One practical way to help End Sexual Violence in Conflict

Written by Anna Macdonald, Director, Control Arms

Photo credit: UK Foreign and Commonwealth Office

Photo credit: UK Foreign and Commonwealth Office

The UK’s Foreign Secretary William Hague said he wanted the global summit on Ending Sexual Violence in Conflict Summit to be a “summit like no other”. There are certainly a few ways it’s been different.

As someone who attends a great deal of conferences it’s been refreshing to see a break in the normal sea of male grey suits, with a majority female attendance. It also makes for a more lively audience and a much more positive and supportive atmosphere. And that’s been necessary as we have heard woman after woman bravely tell survivor stories of terrible, unimaginable abuse with dignity.

The message that the shame and stigma lies with the perpetrator not the survivor has been loud and clear again and again.

So too has been the call for practical action, not just more words and declarations. May be that’s another by-product of a predominantly female attendee list.

One practical way governments can take action is by reducing the access of perpetrators to weapons. While sexual violence is a global problem in both conflict and non-conflict situations, in conflict in particular it is oftenperpetrated down the barrel of a gun. We have heard that rape is less about sex and more about control. And it is often the guns the perpetrators are wielding that allow them to seize control of their victims.

It is far too easy for perpetrators to get their hands on guns in conflict zones from South Sudan, to the Democratic Republic of Congo, to Syria.  AK-47s, for example, can be bought for as little as $25 in many African countries, despite the fact that 95 per cent of these weapons originate from outside the continent. The multi-billion-dollar arms trade has been poorly-regulated for decades. Unchecked arms and ammunition transfers have undoubtedly fuelled sexual violence – but that is about to change.

New international law is set to come into force later this year, in the shape of the Arms Trade Treaty, that will control the multi-billion-dollar arms trade and reduce the number of weapons being held in irresponsible hands.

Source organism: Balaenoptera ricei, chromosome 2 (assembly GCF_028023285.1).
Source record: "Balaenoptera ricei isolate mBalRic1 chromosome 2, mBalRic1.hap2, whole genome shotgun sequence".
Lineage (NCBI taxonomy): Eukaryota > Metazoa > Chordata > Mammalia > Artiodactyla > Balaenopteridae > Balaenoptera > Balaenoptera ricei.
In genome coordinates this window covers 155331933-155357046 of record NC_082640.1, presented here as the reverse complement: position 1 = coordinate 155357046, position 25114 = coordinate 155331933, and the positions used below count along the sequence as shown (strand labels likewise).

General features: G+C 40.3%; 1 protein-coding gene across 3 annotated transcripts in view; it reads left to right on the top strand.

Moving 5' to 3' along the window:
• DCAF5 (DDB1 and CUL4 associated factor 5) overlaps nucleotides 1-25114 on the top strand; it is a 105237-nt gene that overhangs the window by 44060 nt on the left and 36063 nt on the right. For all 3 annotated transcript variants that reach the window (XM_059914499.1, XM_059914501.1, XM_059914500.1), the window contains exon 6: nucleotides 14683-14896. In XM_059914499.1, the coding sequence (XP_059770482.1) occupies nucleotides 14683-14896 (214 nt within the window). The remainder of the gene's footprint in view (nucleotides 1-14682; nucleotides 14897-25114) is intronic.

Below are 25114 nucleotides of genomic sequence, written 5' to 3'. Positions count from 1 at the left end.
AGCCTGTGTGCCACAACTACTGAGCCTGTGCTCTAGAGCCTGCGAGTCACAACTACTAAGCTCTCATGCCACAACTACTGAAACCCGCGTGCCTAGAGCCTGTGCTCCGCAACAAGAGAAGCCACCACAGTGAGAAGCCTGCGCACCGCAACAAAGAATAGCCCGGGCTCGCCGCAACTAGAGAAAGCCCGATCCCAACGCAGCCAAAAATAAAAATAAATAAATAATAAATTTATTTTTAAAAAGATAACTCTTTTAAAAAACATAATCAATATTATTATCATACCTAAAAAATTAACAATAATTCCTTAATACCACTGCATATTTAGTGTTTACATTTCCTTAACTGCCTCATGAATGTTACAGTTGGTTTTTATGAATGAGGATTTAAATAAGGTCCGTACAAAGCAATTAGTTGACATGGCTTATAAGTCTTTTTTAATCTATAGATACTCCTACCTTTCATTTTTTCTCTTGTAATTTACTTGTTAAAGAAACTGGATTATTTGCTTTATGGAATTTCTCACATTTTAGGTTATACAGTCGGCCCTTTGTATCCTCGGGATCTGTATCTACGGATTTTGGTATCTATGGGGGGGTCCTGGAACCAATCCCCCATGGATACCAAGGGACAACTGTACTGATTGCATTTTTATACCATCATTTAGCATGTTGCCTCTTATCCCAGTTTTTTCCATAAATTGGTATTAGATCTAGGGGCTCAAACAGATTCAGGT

The Arms Trade Treaty, adopted just last year in April 2013 by overwhelming vote at the UN, and so far signed by 118 governments and ratified by 40, is a groundbreaking treaty. It’s the first global treaty to bring the arms tradeunder control, requiring governments to take responsibility for all arms entering or leaving their territory, and to not authorize transfers where there are high risks of arms being misused in human rights and humanitarian violations.

It is also groundbreaking because it is the first treaty ever to specifically address the concept of gender-based violence head-on. Article seven of the treaty requires governments to take into account the risk of arms being used for “serious gender-based violence and violence against women and children”. This means governments will be legally obliged to examine the risks of gender based violence by the recipient of any arms transfer. Implemented robustly,this could see a stemming of the weapons that flood so easily into some of the world’s worst conflict zones and make rape in war far too easy to perpetrate.

It has been inspiring to see so many governments actively participating in this week’s Summit. Until now, gender-based violence has been seen as an inevitable consequence of war and one that no one could really do anything about. That has changed this week. Government representatives from many countries have all pledged to be active when they return back to their capitals and to put in place practical steps to help cut the number of lives devastated by sexual violence. It won’t be easy to do – this is an issue that has been sidelined for generations.

One very concrete way of addressing the problem is by making sure their country has signed and ratified the Arms Trade Treaty. The ATT is by no means a panacea for armed violence, or for ending sexual violence – but it can be a very important contribution.